The MVPD-distributed home of the New York Yankees and Brooklyn Nets play-by-play coverage and associated shoulder programming could soon wind up in the hands of a group of investors that includes the company that won’t be building its “HQ2” second quarters in Long Island City — and a company that won’t soon be merging with Tribune Media.
According to the New York Post and FOX Business, the investment group said to include the Yankees are ready to ink a deal that would give it control of YES Network — created in a partnership between the storied Major League Baseball club and the NBA franchise that calls Barclay Center home and today owned by FOX.
Thanks to The Walt Disney Co.’s merger with FOX, YES and some 21 regional sports networks need to be spun in order to meet regulatory approval for the deal.
According to both news sources, a $3.5 billion offer is being signed today. Citing unnamed sources, “the bid will be for the 80% of YES that the Yankees don’t already own.”
And, the Post says, “The deal will also be backed by the Sinclair Broadcast Group,” citing its sources.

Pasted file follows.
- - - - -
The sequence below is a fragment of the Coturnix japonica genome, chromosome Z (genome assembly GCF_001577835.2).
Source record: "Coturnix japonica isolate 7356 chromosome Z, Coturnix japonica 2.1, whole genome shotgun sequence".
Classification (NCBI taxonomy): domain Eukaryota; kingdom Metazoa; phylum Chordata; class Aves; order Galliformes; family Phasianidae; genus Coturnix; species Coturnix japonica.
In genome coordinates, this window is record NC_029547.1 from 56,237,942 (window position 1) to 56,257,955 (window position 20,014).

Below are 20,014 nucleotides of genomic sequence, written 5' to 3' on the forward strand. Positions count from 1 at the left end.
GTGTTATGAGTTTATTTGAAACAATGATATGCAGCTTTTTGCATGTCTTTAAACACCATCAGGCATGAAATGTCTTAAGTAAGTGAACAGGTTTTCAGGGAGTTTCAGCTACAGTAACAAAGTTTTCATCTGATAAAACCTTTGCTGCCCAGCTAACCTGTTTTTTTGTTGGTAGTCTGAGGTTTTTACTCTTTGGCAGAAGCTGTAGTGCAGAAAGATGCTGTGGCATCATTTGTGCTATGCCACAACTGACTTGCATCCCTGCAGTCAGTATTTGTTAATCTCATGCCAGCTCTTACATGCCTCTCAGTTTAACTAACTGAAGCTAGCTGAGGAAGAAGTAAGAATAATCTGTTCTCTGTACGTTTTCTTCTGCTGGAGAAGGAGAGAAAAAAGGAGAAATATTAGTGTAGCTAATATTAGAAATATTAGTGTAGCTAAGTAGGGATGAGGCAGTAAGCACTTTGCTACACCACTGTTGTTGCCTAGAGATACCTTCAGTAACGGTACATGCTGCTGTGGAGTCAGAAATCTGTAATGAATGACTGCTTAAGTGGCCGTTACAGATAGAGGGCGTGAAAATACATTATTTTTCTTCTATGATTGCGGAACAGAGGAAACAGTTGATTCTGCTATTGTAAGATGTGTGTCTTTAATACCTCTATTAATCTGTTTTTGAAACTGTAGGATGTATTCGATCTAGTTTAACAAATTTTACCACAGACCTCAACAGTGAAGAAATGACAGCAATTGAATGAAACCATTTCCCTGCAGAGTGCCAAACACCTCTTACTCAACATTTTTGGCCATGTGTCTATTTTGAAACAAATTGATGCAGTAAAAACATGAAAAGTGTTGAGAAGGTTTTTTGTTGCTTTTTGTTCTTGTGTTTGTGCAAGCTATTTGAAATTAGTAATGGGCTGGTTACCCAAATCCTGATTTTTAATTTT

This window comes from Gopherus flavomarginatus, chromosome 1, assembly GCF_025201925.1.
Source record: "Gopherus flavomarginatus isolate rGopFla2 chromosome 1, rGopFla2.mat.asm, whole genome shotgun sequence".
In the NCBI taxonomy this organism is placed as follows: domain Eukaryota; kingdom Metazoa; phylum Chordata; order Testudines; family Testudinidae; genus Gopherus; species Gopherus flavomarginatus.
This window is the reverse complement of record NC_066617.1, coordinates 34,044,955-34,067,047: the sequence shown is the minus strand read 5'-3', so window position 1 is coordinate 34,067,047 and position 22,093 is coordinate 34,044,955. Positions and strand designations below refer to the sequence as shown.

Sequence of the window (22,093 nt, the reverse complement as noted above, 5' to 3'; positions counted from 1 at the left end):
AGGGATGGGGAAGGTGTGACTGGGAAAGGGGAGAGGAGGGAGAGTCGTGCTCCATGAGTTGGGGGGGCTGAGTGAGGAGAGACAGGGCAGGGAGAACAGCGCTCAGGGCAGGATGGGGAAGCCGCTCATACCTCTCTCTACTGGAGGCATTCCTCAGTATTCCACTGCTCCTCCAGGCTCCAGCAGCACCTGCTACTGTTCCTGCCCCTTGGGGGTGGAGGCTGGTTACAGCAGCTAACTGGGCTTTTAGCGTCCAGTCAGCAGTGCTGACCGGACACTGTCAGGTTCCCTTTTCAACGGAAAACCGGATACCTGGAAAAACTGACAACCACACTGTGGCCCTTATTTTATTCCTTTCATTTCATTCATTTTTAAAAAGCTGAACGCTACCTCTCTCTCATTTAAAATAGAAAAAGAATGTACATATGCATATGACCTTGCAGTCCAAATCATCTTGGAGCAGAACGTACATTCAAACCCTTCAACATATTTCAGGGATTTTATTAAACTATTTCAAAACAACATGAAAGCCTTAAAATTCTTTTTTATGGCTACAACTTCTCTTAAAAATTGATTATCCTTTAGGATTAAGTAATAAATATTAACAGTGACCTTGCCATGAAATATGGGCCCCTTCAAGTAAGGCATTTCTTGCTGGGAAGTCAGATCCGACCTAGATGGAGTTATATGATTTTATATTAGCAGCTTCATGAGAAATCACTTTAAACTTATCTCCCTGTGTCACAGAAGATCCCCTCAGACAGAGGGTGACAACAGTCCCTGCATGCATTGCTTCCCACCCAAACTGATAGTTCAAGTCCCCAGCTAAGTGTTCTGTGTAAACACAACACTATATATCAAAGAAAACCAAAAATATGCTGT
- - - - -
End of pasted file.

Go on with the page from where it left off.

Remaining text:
The YES network was valued at $3.9 billion in 2014 when Fox grabbed the 80% stake that is up for bid.
With no one offering comment to the Post, the report is still based on speculation and unnamed sources.
Even so, Mary Ann Halford, Senior Advisor at OC&C Strategy Consultants, tells RBR+TVBR that Amazon’s involvement is the most important part of the deal because it is the latest sign that the last wall between cord cutters and the cable companies – live sports – is breaking down.
“With Amazon part of this buying team, it is likely that Yankees and Nets games will also be available to those who would like to stream the games,” Halford believes. “I would look to see if both Amazon and Sinclair will be part of other RSN purchases.”
Halford worked at Fox for a number of years and also consulted to them both domestically and internationally — in particular establishing the Fox International Channels Group from its initial platform of channels in Latin America to a global operation with channels in Europe, Latin America and Asia.
“The combination of the Yankees, Sinclair and Amazon is an interesting one and is indicative of the need to revamp the local regional sports network business models which have relied significantly on ever increasing license fees from pay TV providers,” Halford says.
The Yankees are committed to YES through 2042, with fees of about $90 million a year going to the baseball team.
A key to getting a deal done: streaming revenue.
Formally known as Yankee Entertainment & Sports Network LLC, YES can be seen across the New York Tri-State area and in New York State; a national feed free of rights issues is also available, with several MVPDs in South Florida offering YES.